Actor Dan Aykroyd has jumped into the fray around recent racist harassment of comedian Leslie Jones — one of the stars of the new reboot of the 1984 film Ghostbusters.
According to The Root, Aykroyd — one of the stars of the original film — compared Jones’ online harassers to supporters of Republican presidential nominee Donald Trump.
“Well first of all she’s a great writer, great comedian and comes from a real urban background where she had a lot of hardship and she’s channelling that into a great achievement and a great career,” the actor said to ET Canada.
The angry racists attacking Jones, Aykroyd said, are “insignificant gnats, they’re losers, they have no lives of their own, they can probably barely pay for the wifi they’re using.”
He went on:
“I would say you’re looking at obese white men between 50 and 60 who are active Klan members or member of the Aryan Nation and there are millions of them.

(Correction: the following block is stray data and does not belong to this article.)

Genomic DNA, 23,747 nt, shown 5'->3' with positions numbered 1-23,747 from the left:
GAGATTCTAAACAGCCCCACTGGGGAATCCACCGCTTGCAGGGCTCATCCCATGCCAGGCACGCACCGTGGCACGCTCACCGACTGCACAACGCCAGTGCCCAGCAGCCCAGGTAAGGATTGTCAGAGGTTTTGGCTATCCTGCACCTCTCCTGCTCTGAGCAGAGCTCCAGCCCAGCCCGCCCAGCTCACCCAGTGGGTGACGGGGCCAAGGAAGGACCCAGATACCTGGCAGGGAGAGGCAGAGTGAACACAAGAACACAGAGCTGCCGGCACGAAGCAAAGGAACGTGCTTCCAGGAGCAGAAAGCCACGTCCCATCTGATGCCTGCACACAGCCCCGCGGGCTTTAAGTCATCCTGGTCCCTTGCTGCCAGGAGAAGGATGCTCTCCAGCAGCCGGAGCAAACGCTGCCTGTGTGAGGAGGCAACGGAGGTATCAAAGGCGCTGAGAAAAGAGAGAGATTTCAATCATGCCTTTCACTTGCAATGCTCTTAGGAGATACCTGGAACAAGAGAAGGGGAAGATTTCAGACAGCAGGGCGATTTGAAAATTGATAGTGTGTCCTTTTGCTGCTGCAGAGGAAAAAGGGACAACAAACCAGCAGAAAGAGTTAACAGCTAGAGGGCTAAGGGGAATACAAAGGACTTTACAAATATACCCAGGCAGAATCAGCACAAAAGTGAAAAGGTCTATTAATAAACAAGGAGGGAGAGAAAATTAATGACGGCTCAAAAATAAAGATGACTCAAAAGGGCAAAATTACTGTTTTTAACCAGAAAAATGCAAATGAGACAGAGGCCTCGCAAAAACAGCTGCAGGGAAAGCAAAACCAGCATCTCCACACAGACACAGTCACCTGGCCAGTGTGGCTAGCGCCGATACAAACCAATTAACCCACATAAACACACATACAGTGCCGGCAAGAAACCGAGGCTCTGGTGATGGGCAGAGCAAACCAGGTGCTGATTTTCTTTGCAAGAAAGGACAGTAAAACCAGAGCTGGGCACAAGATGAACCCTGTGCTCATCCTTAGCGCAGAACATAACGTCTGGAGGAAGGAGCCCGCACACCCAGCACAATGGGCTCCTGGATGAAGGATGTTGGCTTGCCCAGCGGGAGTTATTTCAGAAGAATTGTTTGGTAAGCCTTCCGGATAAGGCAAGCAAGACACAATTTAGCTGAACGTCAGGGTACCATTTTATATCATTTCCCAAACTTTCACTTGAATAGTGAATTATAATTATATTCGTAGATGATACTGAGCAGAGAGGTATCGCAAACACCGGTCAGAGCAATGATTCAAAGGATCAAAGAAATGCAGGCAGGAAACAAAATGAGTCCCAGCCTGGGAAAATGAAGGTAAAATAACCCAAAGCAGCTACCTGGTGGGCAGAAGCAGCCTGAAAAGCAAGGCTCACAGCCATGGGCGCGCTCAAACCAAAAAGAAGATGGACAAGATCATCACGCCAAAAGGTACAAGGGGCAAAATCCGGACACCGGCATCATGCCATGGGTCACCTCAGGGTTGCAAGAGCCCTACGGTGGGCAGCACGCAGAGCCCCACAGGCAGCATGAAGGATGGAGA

I’m afraid to say that that contingency will be voting for the Republican ticket, pretty much that’s what the statistics are indicating, that there’s a lot of white racist hatred out there that’s going to channel into a support for the republican ticket, maybe in the false belief that these people share their views,” he continued.
I don’t think that Trump and [vice presidential nominee Mike] Pence are as racist as the people who attacked Leslie Jones, I really don’t. Trump may be saying some things to go that way to get some votes but – well I don’t know.”
The online campaign to harass and humiliate Jones has been vicious and concerted. She shared some of the barrage of racist images and violent threats on Twitter.
Right-wing provocateur and Trump supporter Milo Yiannopoulos has been banned permanently from Twitter after he urged his thousands of follows to bombard Jones with hate. His supporters have rallied around the #FreeMilo hashtag, calling the suspension a free speech issue.
However, many Twitter users have responded to the #FreeMilo campaign either with mockery — “Milo” is a tasty, Australian chocolate drink along the lines of Nestlé Quick — or by pointing out that “free speech” only refers to government censorship, not a person’s right to spew racist abuse on a public platform.
— madeleine (@madeleinedoux) July 20, 2016